Every musical era has its cautionary tales, and its visionaries. The sixties produced its share of them all, but also a handful of brilliant misfits who were inseparably both, all of them psychedelic pioneers. Skip Spence, for example—the brilliant founding member of Jefferson Airplane, then Moby Grape, who effectively ended his career attacking his bandmates with a fire axe. Then of course, there’s the founding singer/songwriter of Pink Floyd, Syd Barrett, whose decline found him onstage, almost catatonic, with a can of Brylcreem and a crushed bottle of pills called Mandrax dripping down his face. When Barrett passed away in 2006, most of the reaction—after the shock of learning he’d still been alive—centered on the sequence of psychotic breakdowns during 1967 that would leave Barrett changed forever. Spence and several other, more obscure figures, had similarly dramatic, and permanent, shifts in consciousness, and of all of them the same question gets asked: was it the drugs?
Of course we’re asking if the drugs created the mental illnesses or just exacerbated the inevitable, but we’re also asking if the drugs created the music. It’s a worthwhile, if somewhat uncomfortable, inquiry that’s probably impossible to answer. But I must admit, it’s difficult to imagine the first incarnation of Pink Floyd without Barrett’s heavy experimentation. The short film above implies a direct connection and takes us to Syd’s psychedelic inception. Simply titled Syd Barrett’s First Trip, the first part of the film, “Gog Magog Hills,” follows a clean-cut Barrett and several companions as they frolic in a field on LSD. As you probably gathered, it’s his first time. Then the film cuts abruptly to “Abbey Road Studios,” to footage documenting Pink Floyd in London after having just signed their first contract with EMI in 1967. It’s the beginning of the end for Barrett’s career and mental health, but the inauguration of the band as mass-market phenomenon.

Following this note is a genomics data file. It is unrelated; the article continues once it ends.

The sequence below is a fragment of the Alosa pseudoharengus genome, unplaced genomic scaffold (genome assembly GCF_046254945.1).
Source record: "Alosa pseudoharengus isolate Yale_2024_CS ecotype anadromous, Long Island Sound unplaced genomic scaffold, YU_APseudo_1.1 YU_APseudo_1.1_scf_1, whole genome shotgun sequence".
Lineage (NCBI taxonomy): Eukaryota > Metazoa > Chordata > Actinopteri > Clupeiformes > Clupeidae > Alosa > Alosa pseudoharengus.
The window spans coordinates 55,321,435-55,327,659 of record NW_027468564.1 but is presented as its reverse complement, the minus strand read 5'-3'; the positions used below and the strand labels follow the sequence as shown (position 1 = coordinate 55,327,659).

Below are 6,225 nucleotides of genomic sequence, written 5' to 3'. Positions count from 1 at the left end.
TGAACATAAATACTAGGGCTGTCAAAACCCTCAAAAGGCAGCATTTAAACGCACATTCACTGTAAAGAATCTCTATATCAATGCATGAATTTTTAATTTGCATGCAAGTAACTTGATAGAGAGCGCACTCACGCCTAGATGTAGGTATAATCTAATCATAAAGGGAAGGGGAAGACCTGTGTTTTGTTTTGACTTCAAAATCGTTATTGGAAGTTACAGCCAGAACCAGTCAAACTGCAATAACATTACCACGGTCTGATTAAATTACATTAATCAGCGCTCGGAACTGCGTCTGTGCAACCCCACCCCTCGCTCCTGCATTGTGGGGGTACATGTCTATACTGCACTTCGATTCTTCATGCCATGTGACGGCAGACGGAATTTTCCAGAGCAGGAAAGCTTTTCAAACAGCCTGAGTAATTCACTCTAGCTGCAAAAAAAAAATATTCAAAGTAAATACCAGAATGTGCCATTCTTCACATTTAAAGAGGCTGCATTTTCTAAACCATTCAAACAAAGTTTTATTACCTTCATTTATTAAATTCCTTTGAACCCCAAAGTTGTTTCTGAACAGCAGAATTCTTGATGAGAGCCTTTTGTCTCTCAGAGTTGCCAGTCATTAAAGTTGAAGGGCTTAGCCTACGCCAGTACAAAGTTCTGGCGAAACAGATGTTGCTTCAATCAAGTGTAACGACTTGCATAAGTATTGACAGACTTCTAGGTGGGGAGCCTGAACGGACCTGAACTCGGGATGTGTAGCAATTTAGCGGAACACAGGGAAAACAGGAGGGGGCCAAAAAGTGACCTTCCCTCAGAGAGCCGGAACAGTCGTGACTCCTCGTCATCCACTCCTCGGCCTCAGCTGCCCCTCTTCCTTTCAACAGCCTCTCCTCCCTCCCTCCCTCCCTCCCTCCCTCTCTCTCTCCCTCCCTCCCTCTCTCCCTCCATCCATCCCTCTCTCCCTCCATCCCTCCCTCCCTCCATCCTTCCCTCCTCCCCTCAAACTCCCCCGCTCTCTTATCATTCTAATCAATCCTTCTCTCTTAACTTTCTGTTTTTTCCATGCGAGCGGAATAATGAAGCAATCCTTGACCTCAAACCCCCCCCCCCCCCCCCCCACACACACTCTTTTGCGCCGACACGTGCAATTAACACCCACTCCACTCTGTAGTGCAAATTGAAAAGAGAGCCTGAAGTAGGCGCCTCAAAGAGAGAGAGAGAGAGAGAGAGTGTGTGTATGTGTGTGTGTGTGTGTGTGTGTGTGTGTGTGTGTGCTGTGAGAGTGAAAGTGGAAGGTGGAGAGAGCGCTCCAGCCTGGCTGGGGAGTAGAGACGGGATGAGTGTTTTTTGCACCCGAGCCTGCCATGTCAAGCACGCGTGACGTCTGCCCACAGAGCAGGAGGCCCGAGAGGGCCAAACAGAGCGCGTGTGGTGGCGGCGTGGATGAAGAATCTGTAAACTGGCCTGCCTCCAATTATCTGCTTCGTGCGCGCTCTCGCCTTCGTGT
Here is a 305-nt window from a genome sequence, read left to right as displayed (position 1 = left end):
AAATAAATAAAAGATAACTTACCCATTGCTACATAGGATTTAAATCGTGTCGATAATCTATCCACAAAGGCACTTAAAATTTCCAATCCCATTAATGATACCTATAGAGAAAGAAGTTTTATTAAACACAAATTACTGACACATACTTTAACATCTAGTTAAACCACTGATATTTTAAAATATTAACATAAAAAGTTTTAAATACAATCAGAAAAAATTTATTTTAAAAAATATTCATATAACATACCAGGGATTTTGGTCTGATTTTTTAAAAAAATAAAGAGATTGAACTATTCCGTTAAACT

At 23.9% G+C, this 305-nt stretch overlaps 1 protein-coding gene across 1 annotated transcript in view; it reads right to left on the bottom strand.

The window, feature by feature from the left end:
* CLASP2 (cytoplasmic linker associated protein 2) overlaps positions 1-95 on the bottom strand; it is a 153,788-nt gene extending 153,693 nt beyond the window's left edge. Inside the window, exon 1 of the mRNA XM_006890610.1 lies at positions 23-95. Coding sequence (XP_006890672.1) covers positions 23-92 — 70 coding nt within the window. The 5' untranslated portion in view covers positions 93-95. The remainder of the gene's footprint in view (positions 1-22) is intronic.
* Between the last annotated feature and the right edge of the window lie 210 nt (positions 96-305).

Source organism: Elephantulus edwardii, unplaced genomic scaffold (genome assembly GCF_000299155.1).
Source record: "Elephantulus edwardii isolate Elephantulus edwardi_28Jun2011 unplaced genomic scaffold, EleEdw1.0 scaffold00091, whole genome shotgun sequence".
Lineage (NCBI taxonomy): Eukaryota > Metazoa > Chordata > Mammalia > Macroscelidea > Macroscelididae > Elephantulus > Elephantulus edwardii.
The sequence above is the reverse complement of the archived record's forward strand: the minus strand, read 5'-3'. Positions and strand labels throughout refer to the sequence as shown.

According to the filmmaker, Nigel Lesmoir-Gordon, the film “just happened…. It is an unselfconscious film. It was not planned.” Of the ’66 footage, shot by his wife Jenny, he writes on the film’s IMDB page:
I shared the flat with some close friends from Cambridge, including Syd Barrett, who was busy becoming a rock star with Pink Floyd. A few hundred yards down the street at 101 Cromwell Road, our preternaturally cool friend Nigel was running the hipster equivalent of an arty salon. Between our place and his, there passed the cream of London alternative society–poets, painters, film-makers, charlatans, activists, bores and self-styled visionaries.
These are the characters in Syd’s entourage in this “raw, unedited footage,” which was originally silent, though many people have added music such as the new age‑y ambient soundscape in the version above. I happen to think it’s a nice complement, but if you find it intrusive, turn the volume off. The images, as the filmmaker admits, are still “stunning.”